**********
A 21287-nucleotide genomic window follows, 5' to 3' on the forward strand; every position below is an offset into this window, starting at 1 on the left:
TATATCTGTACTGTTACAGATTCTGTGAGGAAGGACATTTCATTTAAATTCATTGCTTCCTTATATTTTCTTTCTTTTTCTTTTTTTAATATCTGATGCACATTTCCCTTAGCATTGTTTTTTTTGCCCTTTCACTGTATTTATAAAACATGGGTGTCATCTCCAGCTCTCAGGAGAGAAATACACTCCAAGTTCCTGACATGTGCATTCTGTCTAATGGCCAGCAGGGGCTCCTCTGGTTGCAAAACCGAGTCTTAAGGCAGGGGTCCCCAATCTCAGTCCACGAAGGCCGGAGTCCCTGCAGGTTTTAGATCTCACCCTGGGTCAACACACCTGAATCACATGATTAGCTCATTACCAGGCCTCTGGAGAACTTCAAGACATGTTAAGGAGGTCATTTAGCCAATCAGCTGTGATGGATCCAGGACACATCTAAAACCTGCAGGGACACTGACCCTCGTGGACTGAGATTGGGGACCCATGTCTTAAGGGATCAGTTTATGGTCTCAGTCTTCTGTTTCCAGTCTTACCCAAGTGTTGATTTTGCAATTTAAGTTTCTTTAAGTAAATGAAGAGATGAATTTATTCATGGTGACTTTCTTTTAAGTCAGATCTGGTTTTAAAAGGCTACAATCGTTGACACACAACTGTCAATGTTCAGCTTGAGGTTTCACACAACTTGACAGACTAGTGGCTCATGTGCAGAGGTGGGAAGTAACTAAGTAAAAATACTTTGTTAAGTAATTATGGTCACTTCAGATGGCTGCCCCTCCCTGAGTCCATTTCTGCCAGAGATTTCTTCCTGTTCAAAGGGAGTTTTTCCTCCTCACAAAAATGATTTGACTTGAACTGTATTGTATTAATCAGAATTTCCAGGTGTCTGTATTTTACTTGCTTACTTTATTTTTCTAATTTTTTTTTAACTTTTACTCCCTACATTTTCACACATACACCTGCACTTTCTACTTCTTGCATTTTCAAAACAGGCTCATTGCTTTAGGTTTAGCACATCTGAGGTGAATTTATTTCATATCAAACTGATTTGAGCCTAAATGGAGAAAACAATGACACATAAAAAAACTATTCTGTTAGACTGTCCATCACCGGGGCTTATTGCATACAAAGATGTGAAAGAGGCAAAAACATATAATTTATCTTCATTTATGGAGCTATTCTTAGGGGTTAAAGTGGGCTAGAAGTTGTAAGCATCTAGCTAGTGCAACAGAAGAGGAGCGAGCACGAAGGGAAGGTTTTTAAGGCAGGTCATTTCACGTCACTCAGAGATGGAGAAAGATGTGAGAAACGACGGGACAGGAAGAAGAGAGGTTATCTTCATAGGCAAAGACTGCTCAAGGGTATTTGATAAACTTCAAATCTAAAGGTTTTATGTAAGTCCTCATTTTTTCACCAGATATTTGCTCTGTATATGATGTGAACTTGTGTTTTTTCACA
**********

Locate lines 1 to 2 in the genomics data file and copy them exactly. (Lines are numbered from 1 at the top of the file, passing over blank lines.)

A 21287-nucleotide genomic window follows, 5' to 3' on the forward strand; every position below is an offset into this window, starting at 1 on the left:
TATATCTGTACTGTTACAGATTCTGTGAGGAAGGACATTTCATTTAAATTCATTGCTTCCTTATATTTTCTTTCTTTTTCTTTTTTTAATATCTGATGCACATTTCCCTTAGCATTGTTTTTTTTGCCCTTTCACTGTATTTATAAAACATGGGTGTCATCTCCAGCTCTCAGGAGAGAAATACACTCCAAGTTCCTGACATGTGCATTCTGTCTAATGGCCAGCAGGGGCTCCTCTGGTTGCAAAACCGAGTCTTAAGGCAGGGGTCCCCAATCTCAGTCCACGAAGGCCGGAGTCCCTGCAGGTTTTAGATCTCACCCTGGGTCAACACACCTGAATCACATGATTAGCTCATTACCAGGCCTCTGGAGAACTTCAAGACATGTTAAGGAGGTCATTTAGCCAATCAGCTGTGATGGATCCAGGACACATCTAAAACCTGCAGGGACACTGACCCTCGTGGACTGAGATTGGGGACCCATGTCTTAAGGGATCAGTTTATGGTCTCAGTCTTCTGTTTCCAGTCTTACCCAAGTGTTGATTTTGCAATTTAAGTTTCTTTAAGTAAATGAAGAGATGAATTTATTCATGGTGACTTTCTTTTAAGTCAGATCTGGTTTTAAAAGGCTACAATCGTTGACACACAACTGTCAATGTTCAGCTTGAGGTTTCACACAACTTGACAGACTAGTGGCTCATGTGCAGAGGTGGGAAGTAACTAAGTAAAAATACTTTGTTAAGTAATTATGGTCACTTCAGATGGCTGCCCCTCCCTGAGTCCATTTCTGCCAGAGATTTCTTCCTGTTCAAAGGGAGTTTTTCCTCCTCACAAAAATGATTTGACTTGAACTGTATTGTATTAATCAGAATTTCCAGGTGTCTGTATTTTACTTGCTTACTTTATTTTTCTAATTTTTTTTTAACTTTTACTCCCTACATTTTCACACATACACCTGCACTTTCTACTTCTTGCATTTTCAAAACAGGCTCATTGCTTTAGGTTTAGCACATCTGAGGTGAATTTATTTCATATCAAACTGATTTGAGCCTAAATGGAGAAAACAATGACACATAAAAAAACTATTCTGTTAGACTGTCCATCACCGGGGCTTATTGCATACAAAGATGTGAAAGAGGCAAAAACATATAATTTATCTTCATTTATGGAGCTATTCTTAGGGGTTAAAGTGGGCTAGAAGTTGTAAGCATCTAGCTAGTGCAACAGAAGAGGAGCGAGCACGAAGGGAAGGTTTTTAAGGCAGGTCATTTCACGTCACTCAGAGATGGAGAAAGATGTGAGAAACGACGGGACAGGAAGAAGAGAGGTTATCTTCATAGGCAAAGACTGCTCAAGGGTATTTGATAAACTTCAAATCTAAAGGTTTTATGTAAGTCCTCATTTTTTCACCAGATATTTGCTCTGTATATGATGTGAACTTGTGTTTTTTCACA